Sherlock Holmes: No S#!t, But Close

Director: Guy Ritchie

Cast: Robert Downey, Jr.,  Jude Law, Rachel McAdams, Mark Strong

Guy Ritchie’s specialty is slow motion fight scenes.  Sherlock Holmes’ specialty is deductive reasoning.  Downey’s specialty is acting.  Put them all together, you have Sherlock Holmes as a professional boxer who solves mysteries while acting convincingly.  I must admit to being less than enthused when I found that Ritchie was directing this movie.  While I found his other movies fine for what they were, I was never really drawn to them like most techno-studs (techno-geeks who think that they watch movies with stylized fighting somehow makes them immune to the Mountain Dew and nachos that they ingest) I work with.  Still, his style worked with the new style of Holmes that the producers wanted.

“A lot of the action that Conan Doyle refers to was actually made manifest in our film. Very often, Sherlock Holmes will say things like, ‘If I hadn’t been such an expert short stick person, I would have died in that’ or he would refer to a fight off screen. We’re putting those fights on screen.”

Producer/co-writer Lionel Wigram

So, okay, they have a loose basis for turning Holmes into a bohemian.  Slide into the role the newly healthy and incredibly buff Robert Downey, Jr., you have the potential for a decent film.  For what it is, the acting is pretty good.  Jude Law is a decent Watson, if perhaps a little bit too tough.  Rachel McAdams provides the perfect type of girl that Holmes would be drawn to.  Someone so clever and mysterious, she might even be smarter than he is.  Strong, aside from his character’s circumstances, seems to just exist to look like Andy Garcia.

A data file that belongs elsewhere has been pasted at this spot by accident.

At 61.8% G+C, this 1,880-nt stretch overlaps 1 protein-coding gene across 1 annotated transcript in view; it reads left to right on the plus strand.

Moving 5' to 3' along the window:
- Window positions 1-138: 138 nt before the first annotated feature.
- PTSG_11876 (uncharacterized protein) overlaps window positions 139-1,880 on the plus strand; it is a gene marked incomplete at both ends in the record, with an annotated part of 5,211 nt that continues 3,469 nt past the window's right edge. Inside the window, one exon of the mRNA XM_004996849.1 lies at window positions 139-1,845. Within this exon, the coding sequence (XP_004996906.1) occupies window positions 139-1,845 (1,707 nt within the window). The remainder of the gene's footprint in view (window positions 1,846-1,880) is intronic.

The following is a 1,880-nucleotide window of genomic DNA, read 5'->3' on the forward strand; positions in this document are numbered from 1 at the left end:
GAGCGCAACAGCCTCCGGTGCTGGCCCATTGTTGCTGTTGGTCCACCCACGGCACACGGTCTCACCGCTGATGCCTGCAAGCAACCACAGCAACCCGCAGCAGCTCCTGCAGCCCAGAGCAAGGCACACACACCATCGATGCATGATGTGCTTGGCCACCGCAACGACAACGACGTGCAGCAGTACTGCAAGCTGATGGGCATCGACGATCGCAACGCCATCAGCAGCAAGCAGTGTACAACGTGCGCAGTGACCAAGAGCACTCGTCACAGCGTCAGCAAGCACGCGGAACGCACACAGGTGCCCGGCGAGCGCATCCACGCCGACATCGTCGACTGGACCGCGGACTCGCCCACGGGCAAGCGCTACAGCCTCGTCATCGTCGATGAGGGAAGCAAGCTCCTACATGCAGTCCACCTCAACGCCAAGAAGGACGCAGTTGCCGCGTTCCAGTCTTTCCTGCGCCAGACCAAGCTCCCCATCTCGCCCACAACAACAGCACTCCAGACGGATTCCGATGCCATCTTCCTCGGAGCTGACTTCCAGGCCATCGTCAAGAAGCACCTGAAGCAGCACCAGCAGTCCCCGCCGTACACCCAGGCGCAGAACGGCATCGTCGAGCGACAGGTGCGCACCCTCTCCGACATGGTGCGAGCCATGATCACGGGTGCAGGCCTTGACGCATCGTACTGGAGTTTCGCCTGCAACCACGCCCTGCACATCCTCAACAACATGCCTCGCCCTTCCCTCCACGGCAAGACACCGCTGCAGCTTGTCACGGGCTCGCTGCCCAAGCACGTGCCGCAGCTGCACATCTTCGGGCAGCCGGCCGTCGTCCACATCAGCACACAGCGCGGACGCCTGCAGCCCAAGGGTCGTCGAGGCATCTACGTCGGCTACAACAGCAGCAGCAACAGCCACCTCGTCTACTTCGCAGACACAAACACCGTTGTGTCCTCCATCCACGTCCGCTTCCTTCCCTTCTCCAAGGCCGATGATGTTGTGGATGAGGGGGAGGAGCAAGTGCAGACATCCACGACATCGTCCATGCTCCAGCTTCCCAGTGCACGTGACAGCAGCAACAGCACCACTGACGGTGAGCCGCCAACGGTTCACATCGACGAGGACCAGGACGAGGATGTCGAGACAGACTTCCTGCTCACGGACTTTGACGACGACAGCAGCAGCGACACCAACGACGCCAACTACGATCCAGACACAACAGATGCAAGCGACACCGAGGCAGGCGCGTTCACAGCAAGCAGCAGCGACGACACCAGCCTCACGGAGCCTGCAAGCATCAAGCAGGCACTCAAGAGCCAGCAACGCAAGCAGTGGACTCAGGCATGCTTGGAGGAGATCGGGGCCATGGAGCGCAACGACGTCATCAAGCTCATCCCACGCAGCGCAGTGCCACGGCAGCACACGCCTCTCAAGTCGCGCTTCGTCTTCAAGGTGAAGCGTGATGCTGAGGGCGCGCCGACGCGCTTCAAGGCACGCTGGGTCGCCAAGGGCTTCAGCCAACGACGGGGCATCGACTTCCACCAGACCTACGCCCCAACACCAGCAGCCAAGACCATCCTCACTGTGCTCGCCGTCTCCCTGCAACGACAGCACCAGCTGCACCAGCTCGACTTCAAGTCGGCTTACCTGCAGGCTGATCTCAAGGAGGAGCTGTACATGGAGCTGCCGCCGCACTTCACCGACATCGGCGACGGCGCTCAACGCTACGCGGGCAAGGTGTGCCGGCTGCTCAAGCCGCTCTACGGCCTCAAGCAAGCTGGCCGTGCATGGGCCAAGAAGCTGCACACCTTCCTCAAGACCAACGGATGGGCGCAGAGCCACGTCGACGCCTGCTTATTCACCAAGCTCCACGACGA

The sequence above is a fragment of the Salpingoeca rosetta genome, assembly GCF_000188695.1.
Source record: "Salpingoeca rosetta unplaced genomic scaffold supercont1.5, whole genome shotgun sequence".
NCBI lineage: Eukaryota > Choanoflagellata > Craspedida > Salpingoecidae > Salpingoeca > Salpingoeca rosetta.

The story moves along at a relatively brisk pace, stopping occasionally to let you know what you just saw, but supposedly did not register, minutes before.  I understand that the device is a tribute to the books, but it works only for the severely attention deprived in the movie.

The mystery is passable, but again, we find a literary technique that works better in the written form than in the movie.  For each mystery is simply ignored until the next fight scene during which, in which the combatants describe what is to them obvious, but to us, by now, a flashback.  It makes one more a passive viewer than an active participant.

The movie is most thrown out of balance by the special effects.  I never thought of Sherlock Holmes as a playground for the crew that made Attack of the Clones.  Indeed, the city of London is immersed in shimmering silver when they are outside, and dreary, sweaty brown inside.  This always threw me out of the mood in a way that Gladiator could not even approach.  Never in any exterior shot did I ever feel like I was looking at anything more than a blue screen.  One wishes that the special effects “wizards” could resist the temptation to make things look so friggin dreamy.

That said, this movie is worth an evening at home, and you can be thankful you did not spend $40 at the theater.  Go see Iron Man 2 again, instead.

** out of *****


6 thoughts on “Sherlock Holmes: No S#!t, But Close

  1. Nice review! Even though I liked the movie more than you did, I still think you have some good points. As for the slow-mo scenes – they are dust compared to the “300” action scenes.
    Congratulations, you have a new subscriber)

    1. Thanks a lot for your input. You bring up some good points. I did view 300 as one long slow-motion special effect, however, I could enjoy it as somewhat of a comic, of course. Stay tuned. I try to put out at least 2 reviews a week. My day job is in IT and as you might guess, that can be fraught with OT.

  2. Generally I do not read post on blogs, however I wish to say that this write-up very compelled
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